I Got a Bad Performance Review
I got a bad performance review, and I disagree with my manager. How can I express that without making the situation worse?
You can’t. At least not now.
Instead, be honest with yourself. If you disagreed with a good performance review would you debate it? If it came with an increase in pay, would you refuse it?
If your answer is “no” to either of these questions, you might just be defensive. No employee likes bad news about his/her performance. That’s a natural response – but not productive. Nor does it make for increased self-awareness or professional growth. Don’t react. Reflect.
Instead, try to apply four mindsets: sagacity, humility, curiosity, teachability. All itty-bittys, but actually biggies.
1. Sagacity. This strange word is defined as: “acuteness of mental discernment and soundness of judgment.” Sagacity recognizes that a performance evaluation is not a two-way street. The boss is the evaluator, not the employee. Sagacity recognizes that countering the boss’ evaluation will likely make things worse (you seem to recognize that). Sagacity concludes, therefore, that pushing back will probably not help. Don’t poke the bear (so to speak).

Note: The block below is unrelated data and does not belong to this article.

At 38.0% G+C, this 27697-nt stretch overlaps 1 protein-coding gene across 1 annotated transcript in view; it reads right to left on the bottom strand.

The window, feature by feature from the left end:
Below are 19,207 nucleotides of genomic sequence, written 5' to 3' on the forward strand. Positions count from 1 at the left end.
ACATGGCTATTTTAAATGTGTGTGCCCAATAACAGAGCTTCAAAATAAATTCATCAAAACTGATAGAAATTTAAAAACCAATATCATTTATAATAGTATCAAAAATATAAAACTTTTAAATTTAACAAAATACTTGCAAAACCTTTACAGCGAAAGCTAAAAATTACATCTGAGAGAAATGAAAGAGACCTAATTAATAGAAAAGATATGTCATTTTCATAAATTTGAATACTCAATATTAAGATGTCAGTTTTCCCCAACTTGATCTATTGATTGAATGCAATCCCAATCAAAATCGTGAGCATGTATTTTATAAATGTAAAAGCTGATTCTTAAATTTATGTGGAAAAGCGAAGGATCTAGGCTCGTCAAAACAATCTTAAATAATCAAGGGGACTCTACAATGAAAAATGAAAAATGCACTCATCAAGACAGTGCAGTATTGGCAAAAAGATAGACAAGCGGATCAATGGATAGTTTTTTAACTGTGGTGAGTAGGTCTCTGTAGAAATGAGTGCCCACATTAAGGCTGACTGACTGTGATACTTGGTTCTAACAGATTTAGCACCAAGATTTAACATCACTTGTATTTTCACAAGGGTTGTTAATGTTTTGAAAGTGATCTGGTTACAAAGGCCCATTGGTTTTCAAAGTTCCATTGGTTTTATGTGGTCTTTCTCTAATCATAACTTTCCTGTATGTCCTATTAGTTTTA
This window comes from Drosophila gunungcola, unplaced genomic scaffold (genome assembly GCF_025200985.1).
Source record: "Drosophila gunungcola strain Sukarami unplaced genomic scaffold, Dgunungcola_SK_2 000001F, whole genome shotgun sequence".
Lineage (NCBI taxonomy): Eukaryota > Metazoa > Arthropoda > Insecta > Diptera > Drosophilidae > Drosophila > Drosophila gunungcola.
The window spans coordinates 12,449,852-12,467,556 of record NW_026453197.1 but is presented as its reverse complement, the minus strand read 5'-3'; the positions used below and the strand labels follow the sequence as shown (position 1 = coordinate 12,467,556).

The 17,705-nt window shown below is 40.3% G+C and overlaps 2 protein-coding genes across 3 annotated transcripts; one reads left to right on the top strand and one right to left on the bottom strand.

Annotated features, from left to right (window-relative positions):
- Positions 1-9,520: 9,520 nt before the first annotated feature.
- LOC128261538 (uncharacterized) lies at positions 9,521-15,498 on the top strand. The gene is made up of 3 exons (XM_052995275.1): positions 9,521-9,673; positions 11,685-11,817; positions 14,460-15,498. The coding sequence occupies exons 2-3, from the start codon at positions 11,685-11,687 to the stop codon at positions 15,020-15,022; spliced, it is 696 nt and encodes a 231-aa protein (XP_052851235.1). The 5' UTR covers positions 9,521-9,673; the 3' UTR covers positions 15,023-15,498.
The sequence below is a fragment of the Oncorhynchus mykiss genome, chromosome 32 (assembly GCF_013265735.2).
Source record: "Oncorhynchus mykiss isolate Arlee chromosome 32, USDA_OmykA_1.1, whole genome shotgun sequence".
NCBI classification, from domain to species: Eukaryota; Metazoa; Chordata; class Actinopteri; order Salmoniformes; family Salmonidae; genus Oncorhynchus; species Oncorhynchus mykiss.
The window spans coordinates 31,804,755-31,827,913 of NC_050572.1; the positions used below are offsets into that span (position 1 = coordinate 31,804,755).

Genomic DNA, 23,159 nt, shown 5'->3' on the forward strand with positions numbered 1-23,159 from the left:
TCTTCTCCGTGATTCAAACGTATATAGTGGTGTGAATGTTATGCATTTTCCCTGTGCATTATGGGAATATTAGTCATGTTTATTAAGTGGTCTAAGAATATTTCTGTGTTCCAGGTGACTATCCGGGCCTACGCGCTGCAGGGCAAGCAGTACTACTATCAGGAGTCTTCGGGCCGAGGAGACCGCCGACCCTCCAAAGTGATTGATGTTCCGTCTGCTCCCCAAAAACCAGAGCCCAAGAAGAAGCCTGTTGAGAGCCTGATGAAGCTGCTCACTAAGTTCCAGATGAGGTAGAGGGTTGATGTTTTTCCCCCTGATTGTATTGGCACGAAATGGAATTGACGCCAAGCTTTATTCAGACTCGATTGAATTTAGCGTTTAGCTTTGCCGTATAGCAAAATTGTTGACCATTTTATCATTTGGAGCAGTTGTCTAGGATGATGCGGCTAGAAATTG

2. Humility. At first it hurts, but then it helps. “Whoever loves discipline love knowledge, but whoever hates reproof is stupid.” (Prv 12:1) One might add … “stupid, stupid, stupid.” “Do not reprove the arrogant, lest they hate you; reprove the wise, and they will love you.” (Prv 9:8) You have been corrected. Make every effort to humbly receive the correction.
3. Curiosity. A humble person is a curious person. Be genuinely inquisitive. We all suffer from blind spots. And the problem with blind spots is that we can’t see them. But others can. What might your boss be seeing that you are missing? Ask curious (not defensive) questions, realizing that you could be enlightened. And enlightenment is a good thing.
4. Teachability. Be a learner. Take what you hear and act on it. Take advantage of the probability that your boss sees and knows something that you don’t and really try to learn from him/her. Be proactive and ask for help or resources to improve the points of critique. And then act on them.
These four mindsets do not, by the way, make meaningless or dismiss your objections. But raise them, if you need to, as a secondary step at a later time – again with humility and curiosity. Who knows? You might get a bear hug.